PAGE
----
[R]eal value creation [by established modern economic view comes from] company creation; that’s the hardest thing to do. Innovating in hostile environments take raw talent and complete suspension of disbelief. The founders who make this happen are the heroes of our industry. (Source)
When I am reading this, then I can’t think that VCs like bank bailouts. And lesson number two, in perspective of the France-CEO-culture topic + foreign affairs (politics). Nobody from the outside should ‘get in’, lecutre them and use force how to do something ‘right’.
Who are you to tell someone what is right and what is wrong.
I have been reading here and there about John Edwards missteps. But found myself in one of Andrew Young’s accounts, more or less.
[I] paid for much of [his affairs] expenses out of [my] pocket, and [the guy] promised reimbursement when [we find the money].
I never saw the money from an ex-friend/flatmate for whom I paid his share of the deposit for a flat.
“As a creator, part of what I seek is recognition, immortality. I don’t work for Apple, or Google (I’ve been offered jobs & buyouts) because I want the fame myself. It’s my shot at immortality. My designs are my children. So it stinks when I feel like Steve might get the fame for my innovation. I lose my children, as it were.”
“But your children aren’t really yours. They have lives of their own. So when your designs do change the world, you have to accept it. You have to say, ‘Ok, this was such a good idea, other people took it and ran with it. I win.’”” —via @WilShipley. About products, software and design. (Source @TechCrunch)
Before I quote the experts and pundits here, let me state one fact. Greece is not the tip of the iceberg of the
coming rolling (sovereign) debt crisis. Greece had these problems long before the credit crunch. Others will see their premiums rise dramatically to pay down/to issue new debt too.
Zero Hedge reports … “The main story of the day anyways was further sell-off of Greek bonds. France and Germany denied rumors of an ECB bail-out, but the IMF stated they would act if needed. We think this puts Europe in a bit of a pickle, because this is the first hard test on the union, and letting the IMF take the helm and step in to support one of their members would be somewhat humiliating. Maybe ripple effects on Spain, Portugal, or Ireland, will also make France’s and Germany’s position more difficult to hold. The odds in our mind are towards a quick resolution. Bunds have been bought against the PIGS sovereign bonds being sold, and we think a resolution will bring about swift selling of German Treasuries, especially as US Treasuries are barely rallying despite a strong 7Y auction today.”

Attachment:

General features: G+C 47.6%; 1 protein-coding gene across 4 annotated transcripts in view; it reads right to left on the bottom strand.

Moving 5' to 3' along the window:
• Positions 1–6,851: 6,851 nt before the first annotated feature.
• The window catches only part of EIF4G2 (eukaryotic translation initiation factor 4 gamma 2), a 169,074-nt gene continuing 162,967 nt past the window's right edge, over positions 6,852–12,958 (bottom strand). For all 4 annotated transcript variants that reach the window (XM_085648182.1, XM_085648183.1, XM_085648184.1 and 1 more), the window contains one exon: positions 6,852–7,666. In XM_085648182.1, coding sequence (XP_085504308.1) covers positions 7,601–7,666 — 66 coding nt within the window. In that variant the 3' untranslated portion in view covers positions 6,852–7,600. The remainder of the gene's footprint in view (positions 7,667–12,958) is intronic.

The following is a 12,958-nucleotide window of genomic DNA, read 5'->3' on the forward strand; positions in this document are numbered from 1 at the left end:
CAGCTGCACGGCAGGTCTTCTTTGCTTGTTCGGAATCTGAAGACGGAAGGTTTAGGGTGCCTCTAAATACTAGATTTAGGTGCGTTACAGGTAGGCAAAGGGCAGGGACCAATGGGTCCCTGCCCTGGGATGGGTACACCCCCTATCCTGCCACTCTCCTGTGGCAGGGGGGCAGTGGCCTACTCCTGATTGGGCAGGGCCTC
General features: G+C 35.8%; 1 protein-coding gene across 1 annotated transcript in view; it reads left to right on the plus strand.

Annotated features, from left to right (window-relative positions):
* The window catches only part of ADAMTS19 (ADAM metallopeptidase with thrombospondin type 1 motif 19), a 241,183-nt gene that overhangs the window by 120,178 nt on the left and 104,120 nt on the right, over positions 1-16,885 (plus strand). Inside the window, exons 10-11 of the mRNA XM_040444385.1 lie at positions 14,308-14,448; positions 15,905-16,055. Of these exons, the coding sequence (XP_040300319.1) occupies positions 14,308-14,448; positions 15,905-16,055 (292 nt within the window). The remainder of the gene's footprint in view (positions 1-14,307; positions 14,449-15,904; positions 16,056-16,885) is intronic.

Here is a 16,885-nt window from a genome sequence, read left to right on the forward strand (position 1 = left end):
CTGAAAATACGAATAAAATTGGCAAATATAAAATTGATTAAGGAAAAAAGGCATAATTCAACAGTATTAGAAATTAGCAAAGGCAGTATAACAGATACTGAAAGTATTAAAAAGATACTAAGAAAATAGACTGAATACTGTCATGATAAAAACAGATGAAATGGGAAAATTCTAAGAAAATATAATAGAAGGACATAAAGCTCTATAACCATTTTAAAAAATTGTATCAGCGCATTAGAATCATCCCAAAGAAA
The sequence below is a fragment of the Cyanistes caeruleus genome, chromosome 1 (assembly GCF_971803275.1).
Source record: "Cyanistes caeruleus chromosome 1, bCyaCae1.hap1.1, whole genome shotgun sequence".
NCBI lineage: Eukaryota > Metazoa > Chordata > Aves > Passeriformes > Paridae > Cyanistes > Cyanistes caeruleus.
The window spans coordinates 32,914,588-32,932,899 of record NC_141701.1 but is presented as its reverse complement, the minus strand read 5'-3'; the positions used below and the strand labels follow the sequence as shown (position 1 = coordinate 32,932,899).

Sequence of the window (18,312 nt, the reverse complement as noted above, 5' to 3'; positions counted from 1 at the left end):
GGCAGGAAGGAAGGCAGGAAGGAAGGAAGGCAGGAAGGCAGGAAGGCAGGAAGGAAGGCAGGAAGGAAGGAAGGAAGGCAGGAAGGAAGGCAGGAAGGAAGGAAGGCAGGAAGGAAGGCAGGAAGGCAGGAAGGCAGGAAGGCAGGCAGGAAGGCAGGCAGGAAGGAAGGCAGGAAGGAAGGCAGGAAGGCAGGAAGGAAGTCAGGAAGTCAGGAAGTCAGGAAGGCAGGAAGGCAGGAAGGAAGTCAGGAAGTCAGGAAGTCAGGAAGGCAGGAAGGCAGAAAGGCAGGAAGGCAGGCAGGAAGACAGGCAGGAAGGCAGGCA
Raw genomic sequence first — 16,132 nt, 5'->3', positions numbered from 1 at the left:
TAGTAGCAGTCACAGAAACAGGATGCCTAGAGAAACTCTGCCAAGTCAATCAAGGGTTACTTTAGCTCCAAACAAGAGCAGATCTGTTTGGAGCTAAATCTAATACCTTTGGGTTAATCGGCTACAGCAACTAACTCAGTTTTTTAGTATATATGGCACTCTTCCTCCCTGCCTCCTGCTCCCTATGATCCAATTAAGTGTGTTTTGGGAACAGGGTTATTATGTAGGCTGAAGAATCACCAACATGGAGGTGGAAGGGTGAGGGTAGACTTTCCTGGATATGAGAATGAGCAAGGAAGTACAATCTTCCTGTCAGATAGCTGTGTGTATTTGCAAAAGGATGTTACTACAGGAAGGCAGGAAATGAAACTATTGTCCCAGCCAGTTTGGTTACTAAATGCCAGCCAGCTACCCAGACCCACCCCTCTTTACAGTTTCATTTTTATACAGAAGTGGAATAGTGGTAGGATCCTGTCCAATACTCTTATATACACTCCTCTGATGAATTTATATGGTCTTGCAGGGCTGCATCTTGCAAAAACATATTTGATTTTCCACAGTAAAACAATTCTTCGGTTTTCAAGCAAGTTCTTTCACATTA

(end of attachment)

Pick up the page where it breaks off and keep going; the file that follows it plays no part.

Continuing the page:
Reuters reports a government on ROADSHOW … “The government had previously announced it would stage a roadshow for investors in East Asia, including China, and the United States sometime this year.”
See here for the FT blogging about Goldman Sachs involvement “high-risk high-return = client Greece”.
The China story @moneyweek.com … “A former adviser to the Chinese central bank, Yu Yongding, effectively told Bloomberg that China shouldn’t touch Greek debt with a ten-foot bargepole. “Even if pricing is attractive, one key problem for Greek government bonds is the lack of credibility. We trust US statistics on debt and deficits. The numbers are not pretty, but we have a pretty good idea of what we are buying. In contrast, Greece’s statistics have been sharply criticised by the European Commission.” In short, says Yu, “It is unreasonable for an economist to support a diversification away from an unsafe asset class [US Treasuries] to a much more unsafe asset class [Greek government debt]. Let European governments and the European Central Bank rescue Greece.”
Tony Barber from the FT highlights the point that Greece is not Ireland … “given the constraints of European monetary union (devaluation is not an option, there is no national control over interest rates, and so on), Ireland has bitten the bullet and pushed through the only measures that will work.
Brian Lenihan, Ireland’s finance minister, made an interesting point last year when he said other European Union governments were amazed at the mild public reaction to the austerity measures in the 2010 budget. There would have been riots in France, he observed.
What about Greece? The conventional wisdom is that a Mediterranean government can’t adopt Irish-style rigour because people will pour into the streets, social order will be threatened and the authorities will back down. This is too condescending, in my view. Street protests have a ritualistic quality in France, Italy and elsewhere in southern Europe, and there is no automatic reason why they should throw a government off course.”
And to underline my initial statement from above, I will quote an expert … “the U.K. is a must to avoid,” Bill Gross from Pimco writes. “Its Gilts [government bonds] are resting on a bed of nitroglycerine. High debt with the potential to devalue its currency present high risks for bond investors.” (Source)
At least he tried. Not so many were before him in the same position.
eng. Policy should not follow ideology. Policy needs to be a realist and a pragmatist. (Policy/Politics)
“I’d rather be a really good one-term president than a mediocre two-term president.”
“I can guarantee that the worst thing we could do would be to raise taxes when the economy is still this weak.”
I am looking forward what he is proposing on Wednesday in his State of the Union address.
This why information overload doesn’t actually exist.